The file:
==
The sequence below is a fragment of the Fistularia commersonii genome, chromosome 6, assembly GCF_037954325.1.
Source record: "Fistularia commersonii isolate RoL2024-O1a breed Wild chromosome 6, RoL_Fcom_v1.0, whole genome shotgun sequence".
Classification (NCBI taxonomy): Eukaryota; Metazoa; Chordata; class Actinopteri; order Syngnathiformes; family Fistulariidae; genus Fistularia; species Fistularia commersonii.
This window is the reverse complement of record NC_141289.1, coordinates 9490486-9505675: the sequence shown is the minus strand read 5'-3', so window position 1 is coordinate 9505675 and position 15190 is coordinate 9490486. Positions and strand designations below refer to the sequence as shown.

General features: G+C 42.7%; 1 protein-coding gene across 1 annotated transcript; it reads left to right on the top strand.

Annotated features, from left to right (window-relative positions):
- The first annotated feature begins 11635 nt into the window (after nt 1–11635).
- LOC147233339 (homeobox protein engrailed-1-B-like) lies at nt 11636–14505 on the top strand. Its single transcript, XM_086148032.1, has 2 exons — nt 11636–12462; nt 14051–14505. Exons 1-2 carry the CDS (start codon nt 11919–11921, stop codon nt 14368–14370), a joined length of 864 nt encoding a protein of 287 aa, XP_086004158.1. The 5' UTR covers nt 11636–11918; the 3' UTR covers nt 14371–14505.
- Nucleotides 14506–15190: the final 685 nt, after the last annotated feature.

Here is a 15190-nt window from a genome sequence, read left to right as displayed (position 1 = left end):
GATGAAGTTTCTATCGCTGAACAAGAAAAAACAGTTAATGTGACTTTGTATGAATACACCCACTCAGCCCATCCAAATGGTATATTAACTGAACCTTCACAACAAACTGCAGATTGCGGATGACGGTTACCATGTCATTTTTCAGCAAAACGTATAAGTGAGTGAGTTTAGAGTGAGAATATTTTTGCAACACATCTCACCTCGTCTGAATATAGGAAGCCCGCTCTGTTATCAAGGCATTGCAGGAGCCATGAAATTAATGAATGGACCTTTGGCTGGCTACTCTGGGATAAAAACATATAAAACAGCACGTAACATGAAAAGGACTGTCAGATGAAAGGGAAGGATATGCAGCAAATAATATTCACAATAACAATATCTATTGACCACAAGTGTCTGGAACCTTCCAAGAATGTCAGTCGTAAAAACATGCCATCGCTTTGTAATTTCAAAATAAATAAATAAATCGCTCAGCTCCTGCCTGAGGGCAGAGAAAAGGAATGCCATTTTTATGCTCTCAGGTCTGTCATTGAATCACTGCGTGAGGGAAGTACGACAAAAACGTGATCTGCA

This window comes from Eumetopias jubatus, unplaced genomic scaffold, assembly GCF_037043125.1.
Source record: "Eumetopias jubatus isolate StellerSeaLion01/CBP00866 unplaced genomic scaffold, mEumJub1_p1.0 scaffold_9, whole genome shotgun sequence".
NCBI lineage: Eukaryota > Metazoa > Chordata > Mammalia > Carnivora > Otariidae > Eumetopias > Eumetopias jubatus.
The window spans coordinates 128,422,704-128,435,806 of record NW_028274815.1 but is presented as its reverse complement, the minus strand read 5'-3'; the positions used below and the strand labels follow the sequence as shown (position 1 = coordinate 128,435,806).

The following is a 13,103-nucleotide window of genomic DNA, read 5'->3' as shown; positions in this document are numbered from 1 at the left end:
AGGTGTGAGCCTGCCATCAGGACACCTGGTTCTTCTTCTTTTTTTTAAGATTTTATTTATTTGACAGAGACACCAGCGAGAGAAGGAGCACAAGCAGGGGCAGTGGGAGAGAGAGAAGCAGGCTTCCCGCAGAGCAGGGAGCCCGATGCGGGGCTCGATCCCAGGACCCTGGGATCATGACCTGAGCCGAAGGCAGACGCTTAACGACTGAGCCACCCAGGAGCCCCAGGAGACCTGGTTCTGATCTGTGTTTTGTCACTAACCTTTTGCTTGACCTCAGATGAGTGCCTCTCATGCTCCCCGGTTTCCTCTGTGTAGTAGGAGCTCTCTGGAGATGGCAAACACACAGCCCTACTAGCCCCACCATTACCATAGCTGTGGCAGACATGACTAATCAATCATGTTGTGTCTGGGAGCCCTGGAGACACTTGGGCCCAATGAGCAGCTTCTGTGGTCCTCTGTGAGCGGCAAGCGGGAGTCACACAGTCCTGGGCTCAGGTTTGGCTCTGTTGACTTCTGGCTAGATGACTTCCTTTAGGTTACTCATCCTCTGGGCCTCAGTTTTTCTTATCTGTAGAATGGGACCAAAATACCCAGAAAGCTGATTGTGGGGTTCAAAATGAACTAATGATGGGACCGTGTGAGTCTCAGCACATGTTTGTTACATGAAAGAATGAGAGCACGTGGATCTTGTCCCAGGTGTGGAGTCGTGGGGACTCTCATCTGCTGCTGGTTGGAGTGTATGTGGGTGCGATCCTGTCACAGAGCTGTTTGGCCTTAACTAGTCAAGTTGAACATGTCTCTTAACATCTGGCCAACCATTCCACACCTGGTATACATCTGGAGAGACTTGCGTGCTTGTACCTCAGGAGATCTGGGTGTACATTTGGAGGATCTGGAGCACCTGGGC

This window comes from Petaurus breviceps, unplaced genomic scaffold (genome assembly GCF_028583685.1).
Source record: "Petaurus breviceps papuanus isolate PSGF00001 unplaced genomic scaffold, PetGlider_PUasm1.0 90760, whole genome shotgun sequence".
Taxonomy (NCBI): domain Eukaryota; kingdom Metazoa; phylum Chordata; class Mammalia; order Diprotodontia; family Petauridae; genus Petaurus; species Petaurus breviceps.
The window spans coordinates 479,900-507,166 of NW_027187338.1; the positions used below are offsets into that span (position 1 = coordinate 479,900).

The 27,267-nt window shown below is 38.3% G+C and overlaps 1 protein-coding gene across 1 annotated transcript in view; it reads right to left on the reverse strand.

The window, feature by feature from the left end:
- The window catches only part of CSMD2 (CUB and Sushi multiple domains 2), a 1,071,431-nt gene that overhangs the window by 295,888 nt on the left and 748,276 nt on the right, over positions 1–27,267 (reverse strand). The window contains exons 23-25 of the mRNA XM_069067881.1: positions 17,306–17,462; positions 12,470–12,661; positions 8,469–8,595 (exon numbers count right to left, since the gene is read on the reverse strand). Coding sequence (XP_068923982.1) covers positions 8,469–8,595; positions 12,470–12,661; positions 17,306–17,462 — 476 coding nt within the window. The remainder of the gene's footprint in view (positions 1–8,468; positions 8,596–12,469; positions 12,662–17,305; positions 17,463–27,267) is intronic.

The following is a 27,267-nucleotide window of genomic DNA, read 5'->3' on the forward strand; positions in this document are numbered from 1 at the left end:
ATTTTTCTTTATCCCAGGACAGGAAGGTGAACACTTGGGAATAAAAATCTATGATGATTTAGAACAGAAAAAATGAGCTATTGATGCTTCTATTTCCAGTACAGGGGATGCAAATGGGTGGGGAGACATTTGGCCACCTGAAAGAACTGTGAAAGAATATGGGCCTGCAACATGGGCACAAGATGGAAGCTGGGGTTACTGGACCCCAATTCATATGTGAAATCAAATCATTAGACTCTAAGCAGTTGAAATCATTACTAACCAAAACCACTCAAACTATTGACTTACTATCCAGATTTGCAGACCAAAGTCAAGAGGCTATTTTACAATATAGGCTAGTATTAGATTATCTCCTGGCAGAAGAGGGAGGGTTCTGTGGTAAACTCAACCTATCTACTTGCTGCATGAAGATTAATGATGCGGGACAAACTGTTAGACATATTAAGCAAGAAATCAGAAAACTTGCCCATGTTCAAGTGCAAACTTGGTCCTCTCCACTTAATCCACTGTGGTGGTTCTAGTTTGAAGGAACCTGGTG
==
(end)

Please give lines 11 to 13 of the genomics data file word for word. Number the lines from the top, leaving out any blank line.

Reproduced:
GATGAAGTTTCTATCGCTGAACAAGAAAAAACAGTTAATGTGACTTTGTATGAATACACCCACTCAGCCCATCCAAATGGTATATTAACTGAACCTTCACAACAAACTGCAGATTGCGGATGACGGTTACCATGTCATTTTTCAGCAAAACGTATAAGTGAGTGAGTTTAGAGTGAGAATATTTTTGCAACACATCTCACCTCGTCTGAATATAGGAAGCCCGCTCTGTTATCAAGGCATTGCAGGAGCCATGAAATTAATGAATGGACCTTTGGCTGGCTACTCTGGGATAAAAACATATAAAACAGCACGTAACATGAAAAGGACTGTCAGATGAAAGGGAAGGATATGCAGCAAATAATATTCACAATAACAATATCTATTGACCACAAGTGTCTGGAACCTTCCAAGAATGTCAGTCGTAAAAACATGCCATCGCTTTGTAATTTCAAAATAAATAAATAAATCGCTCAGCTCCTGCCTGAGGGCAGAGAAAAGGAATGCCATTTTTATGCTCTCAGGTCTGTCATTGAATCACTGCGTGAGGGAAGTACGACAAAAACGTGATCTGCA

This window comes from Eumetopias jubatus, unplaced genomic scaffold, assembly GCF_037043125.1.
Source record: "Eumetopias jubatus isolate StellerSeaLion01/CBP00866 unplaced genomic scaffold, mEumJub1_p1.0 scaffold_9, whole genome shotgun sequence".